The trials and tribulations of an IDC and an IE (written by Alistair Wolf)
Okay where to start? Are you sitting comfortably? Then I will begin. Once upon a time there were 3 DMs – Jen, Chris and Alistair. These 3 DMs used to look on in wonderment at the DLL instructor team, wishing they could demonstrate the perfect fin pivot and the ultimate ‘funky Buddha’, or should I say PPB, and then one day it was decided by the powers that be that these 3 DMs would step forth and go where no man (or woman) has gone before…
Okay, okay, enough, otherwise I could go on for hours writing this with a million one liners! So I’ll get down to the serious account of what it’s like to get through an IDC (Instructor Development Course) and an IE (Instructor Examination). It ain’t easy but someone has to do it! Last one I promise … well maybe not?
So Jen, Chris and I between the 3 of us thought it would be a great idea to further out PADI career and go for the OWSI (Open Water Scuba Instructor) and boy oh boy what a journey!
All of us had been DMs for about a year and had been pretty busy supporting the instructors on open water courses, scuba referrals, bubble makers and DSDs. So between us we had certainly built up a certain level of confidence which we hoped would put us in a great place when it came to the IDC. Oh I wish that were the truth!
By the end of 2011, we all had our PADI crew packs and were keen to get started. That was the first challenge, trying to coordinate our three calendars plus one elusive course director (Sir Paul Vincent Toomer). Eventually the IDC date was set for 2 weekends in March with an aim to take the IE on the 5th/6th May. So the dates were booked in our iphone calendars and now it was up to the 3 of us to study, present using PADI prescriptive training, and practice skill after skill after skill– thankfully we had two very able IDC Staff Instructors in the guise of Mr David Lau-Kee and supported by Mr Aidan Hardy.
I have to say the first weekend of training with DLK and AH was, and I am going to be very blunt, bloody tough. The problem was that we all knew we were competent DMs and all able to dive to the highest standard, but the standards set by DLK were way higher than that and we were all making simple mistakes that we would certainly be penalised on when going through the IDC/IE. However, we persevered and we got through scoring high 4’s (marked out of 5). An easy pass, but then this lead to other problems that we were all striving for 5’s and kicking ourselves when this was not met. Am sure this was a great problem to have from DLK/AH perspective.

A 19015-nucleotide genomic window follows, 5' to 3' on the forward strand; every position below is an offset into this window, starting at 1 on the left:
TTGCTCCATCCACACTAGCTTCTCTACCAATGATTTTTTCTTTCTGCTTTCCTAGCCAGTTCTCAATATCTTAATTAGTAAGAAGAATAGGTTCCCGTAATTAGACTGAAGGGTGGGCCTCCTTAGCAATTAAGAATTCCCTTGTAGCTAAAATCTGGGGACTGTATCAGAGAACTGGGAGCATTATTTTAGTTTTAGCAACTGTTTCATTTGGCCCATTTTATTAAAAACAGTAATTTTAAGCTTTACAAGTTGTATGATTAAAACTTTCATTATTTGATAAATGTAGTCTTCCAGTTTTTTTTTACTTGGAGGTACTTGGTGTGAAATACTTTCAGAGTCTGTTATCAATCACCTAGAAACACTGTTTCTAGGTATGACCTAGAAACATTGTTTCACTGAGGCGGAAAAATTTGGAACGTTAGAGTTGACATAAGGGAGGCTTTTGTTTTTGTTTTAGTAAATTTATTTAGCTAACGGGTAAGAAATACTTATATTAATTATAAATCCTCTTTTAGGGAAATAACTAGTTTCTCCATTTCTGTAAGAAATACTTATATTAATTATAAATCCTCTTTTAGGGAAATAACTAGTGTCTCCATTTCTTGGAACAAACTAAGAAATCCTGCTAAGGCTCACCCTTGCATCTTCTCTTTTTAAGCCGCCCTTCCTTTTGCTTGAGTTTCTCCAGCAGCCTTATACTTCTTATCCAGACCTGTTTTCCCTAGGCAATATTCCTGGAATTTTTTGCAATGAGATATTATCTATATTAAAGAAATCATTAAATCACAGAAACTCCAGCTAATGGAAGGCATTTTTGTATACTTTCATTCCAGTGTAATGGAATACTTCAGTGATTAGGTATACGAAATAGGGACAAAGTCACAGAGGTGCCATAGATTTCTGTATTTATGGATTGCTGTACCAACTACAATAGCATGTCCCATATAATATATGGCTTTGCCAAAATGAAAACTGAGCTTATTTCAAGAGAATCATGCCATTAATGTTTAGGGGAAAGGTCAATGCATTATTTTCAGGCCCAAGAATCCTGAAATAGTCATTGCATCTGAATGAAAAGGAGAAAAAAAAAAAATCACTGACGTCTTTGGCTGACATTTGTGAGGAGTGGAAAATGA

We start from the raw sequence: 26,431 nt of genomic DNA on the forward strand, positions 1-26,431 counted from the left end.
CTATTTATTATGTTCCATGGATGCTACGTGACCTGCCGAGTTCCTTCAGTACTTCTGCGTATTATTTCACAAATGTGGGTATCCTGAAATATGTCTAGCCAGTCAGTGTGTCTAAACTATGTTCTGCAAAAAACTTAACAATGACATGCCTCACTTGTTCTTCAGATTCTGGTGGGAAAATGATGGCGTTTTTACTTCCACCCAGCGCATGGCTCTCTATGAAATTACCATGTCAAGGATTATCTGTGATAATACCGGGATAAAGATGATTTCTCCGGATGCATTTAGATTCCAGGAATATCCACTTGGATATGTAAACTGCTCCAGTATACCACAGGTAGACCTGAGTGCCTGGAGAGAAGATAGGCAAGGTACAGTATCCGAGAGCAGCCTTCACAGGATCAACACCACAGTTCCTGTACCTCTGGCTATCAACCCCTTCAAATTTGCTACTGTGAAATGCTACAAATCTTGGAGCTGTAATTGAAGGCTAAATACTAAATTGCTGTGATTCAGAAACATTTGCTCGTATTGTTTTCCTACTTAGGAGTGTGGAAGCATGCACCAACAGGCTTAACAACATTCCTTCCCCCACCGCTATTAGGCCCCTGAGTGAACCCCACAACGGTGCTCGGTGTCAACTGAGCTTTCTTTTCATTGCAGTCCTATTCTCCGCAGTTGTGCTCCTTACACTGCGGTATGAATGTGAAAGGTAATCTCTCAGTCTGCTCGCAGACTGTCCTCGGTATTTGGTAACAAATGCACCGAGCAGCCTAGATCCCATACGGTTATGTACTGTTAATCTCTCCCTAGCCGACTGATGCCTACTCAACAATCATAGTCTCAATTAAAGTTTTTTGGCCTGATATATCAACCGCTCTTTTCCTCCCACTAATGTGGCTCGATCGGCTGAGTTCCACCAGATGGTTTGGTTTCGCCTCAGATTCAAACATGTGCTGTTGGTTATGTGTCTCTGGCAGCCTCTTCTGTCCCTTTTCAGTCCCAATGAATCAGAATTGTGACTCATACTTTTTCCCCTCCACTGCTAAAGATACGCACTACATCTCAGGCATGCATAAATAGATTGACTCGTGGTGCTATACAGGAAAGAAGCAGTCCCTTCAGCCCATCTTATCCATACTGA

The next challenge was presenting the PADI way, although I have to say in hindsight we made it a lot harder than it actually was as PADI have designed superb training tools to aid presentations and if you follow this – yep, you guessed it, a high 4’s out of 5 and even the odd 5 too!!
After 2 weekends of stress and thinking actually life as a DM is not that bad – DLK was comfortable that we had met the standards that PVT would expect. So that was it, we were ready for the IDC…bring it on. Although there was still the dark shadow of the multiple choice exams in physics, dive equipment, general standards/procedures, physiology and the environment – so it meant cramming. Which I have to say was not an easy thing to do especially when faced with going to work all day and then in the evening opening PADI manuals, test papers and trying to remember how ERDPs work!
So March came and the IDC started and what a crammed weekend with early starts and long days – but I have to admit I was actually having fun. We all were, the 3 of us all found our confidence and with the fantastic guidance from PVT and Co we all had a good feeling that we were going to get through this. It still was not easy but PVT has a great way of explaining things and putting it in a different perspective that is easy to grasp. Yes it has to be said he is a diving god and if you ever get a chance to go on a course with this dude – just do it!
The IDC consisted of two full weekends, a mixture of lectures, confined and open water pool work, giving presentations, briefings and debriefings – but my god did they fly by and before we knew it we had finished and Paul was happy that we were at the appropriate level to cruise through the IE. But we all knew a stupid mistake could mess all that up. Only time would tell!